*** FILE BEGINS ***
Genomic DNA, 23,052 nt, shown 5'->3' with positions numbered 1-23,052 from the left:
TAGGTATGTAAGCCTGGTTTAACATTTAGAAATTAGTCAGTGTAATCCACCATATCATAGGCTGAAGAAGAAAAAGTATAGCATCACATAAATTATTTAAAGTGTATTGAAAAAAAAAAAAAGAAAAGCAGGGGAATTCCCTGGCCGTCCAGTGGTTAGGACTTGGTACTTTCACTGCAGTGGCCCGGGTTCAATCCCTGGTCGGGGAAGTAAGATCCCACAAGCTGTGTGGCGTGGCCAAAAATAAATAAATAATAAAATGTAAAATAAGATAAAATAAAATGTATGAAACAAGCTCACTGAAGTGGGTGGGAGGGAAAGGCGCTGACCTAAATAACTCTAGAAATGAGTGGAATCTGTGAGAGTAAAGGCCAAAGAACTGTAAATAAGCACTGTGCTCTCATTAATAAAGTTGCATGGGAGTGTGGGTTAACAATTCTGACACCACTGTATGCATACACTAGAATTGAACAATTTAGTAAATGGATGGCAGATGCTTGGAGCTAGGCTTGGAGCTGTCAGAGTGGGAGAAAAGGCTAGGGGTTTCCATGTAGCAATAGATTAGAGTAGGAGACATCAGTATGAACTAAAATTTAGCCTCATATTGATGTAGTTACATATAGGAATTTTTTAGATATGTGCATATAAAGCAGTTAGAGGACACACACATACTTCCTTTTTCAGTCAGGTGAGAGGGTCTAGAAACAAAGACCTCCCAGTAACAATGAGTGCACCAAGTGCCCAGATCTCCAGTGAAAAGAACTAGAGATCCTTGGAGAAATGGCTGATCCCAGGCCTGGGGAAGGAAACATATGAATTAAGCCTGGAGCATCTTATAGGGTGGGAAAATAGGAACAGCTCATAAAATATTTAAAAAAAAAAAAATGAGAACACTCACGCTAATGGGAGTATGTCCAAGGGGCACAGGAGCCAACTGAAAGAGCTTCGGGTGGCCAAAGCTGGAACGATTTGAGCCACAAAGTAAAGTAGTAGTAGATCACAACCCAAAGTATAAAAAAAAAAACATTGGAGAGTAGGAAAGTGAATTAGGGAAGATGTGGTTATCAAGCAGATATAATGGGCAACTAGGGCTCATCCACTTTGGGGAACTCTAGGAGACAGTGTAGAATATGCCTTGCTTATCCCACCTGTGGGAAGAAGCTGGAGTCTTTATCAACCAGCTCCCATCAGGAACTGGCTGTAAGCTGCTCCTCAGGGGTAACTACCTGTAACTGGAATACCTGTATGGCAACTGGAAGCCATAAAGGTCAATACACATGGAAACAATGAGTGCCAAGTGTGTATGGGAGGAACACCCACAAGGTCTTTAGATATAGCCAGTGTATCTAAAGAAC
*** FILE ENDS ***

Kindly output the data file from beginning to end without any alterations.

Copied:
Genomic DNA, 23,052 nt, shown 5'->3' with positions numbered 1-23,052 from the left:
TAGGTATGTAAGCCTGGTTTAACATTTAGAAATTAGTCAGTGTAATCCACCATATCATAGGCTGAAGAAGAAAAAGTATAGCATCACATAAATTATTTAAAGTGTATTGAAAAAAAAAAAAAGAAAAGCAGGGGAATTCCCTGGCCGTCCAGTGGTTAGGACTTGGTACTTTCACTGCAGTGGCCCGGGTTCAATCCCTGGTCGGGGAAGTAAGATCCCACAAGCTGTGTGGCGTGGCCAAAAATAAATAAATAATAAAATGTAAAATAAGATAAAATAAAATGTATGAAACAAGCTCACTGAAGTGGGTGGGAGGGAAAGGCGCTGACCTAAATAACTCTAGAAATGAGTGGAATCTGTGAGAGTAAAGGCCAAAGAACTGTAAATAAGCACTGTGCTCTCATTAATAAAGTTGCATGGGAGTGTGGGTTAACAATTCTGACACCACTGTATGCATACACTAGAATTGAACAATTTAGTAAATGGATGGCAGATGCTTGGAGCTAGGCTTGGAGCTGTCAGAGTGGGAGAAAAGGCTAGGGGTTTCCATGTAGCAATAGATTAGAGTAGGAGACATCAGTATGAACTAAAATTTAGCCTCATATTGATGTAGTTACATATAGGAATTTTTTAGATATGTGCATATAAAGCAGTTAGAGGACACACACATACTTCCTTTTTCAGTCAGGTGAGAGGGTCTAGAAACAAAGACCTCCCAGTAACAATGAGTGCACCAAGTGCCCAGATCTCCAGTGAAAAGAACTAGAGATCCTTGGAGAAATGGCTGATCCCAGGCCTGGGGAAGGAAACATATGAATTAAGCCTGGAGCATCTTATAGGGTGGGAAAATAGGAACAGCTCATAAAATATTTAAAAAAAAAAAAATGAGAACACTCACGCTAATGGGAGTATGTCCAAGGGGCACAGGAGCCAACTGAAAGAGCTTCGGGTGGCCAAAGCTGGAACGATTTGAGCCACAAAGTAAAGTAGTAGTAGATCACAACCCAAAGTATAAAAAAAAAAACATTGGAGAGTAGGAAAGTGAATTAGGGAAGATGTGGTTATCAAGCAGATATAATGGGCAACTAGGGCTCATCCACTTTGGGGAACTCTAGGAGACAGTGTAGAATATGCCTTGCTTATCCCACCTGTGGGAAGAAGCTGGAGTCTTTATCAACCAGCTCCCATCAGGAACTGGCTGTAAGCTGCTCCTCAGGGGTAACTACCTGTAACTGGAATACCTGTATGGCAACTGGAAGCCATAAAGGTCAATACACATGGAAACAATGAGTGCCAAGTGTGTATGGGAGGAACACCCACAAGGTCTTTAGATATAGCCAGTGTATCTAAAGAAC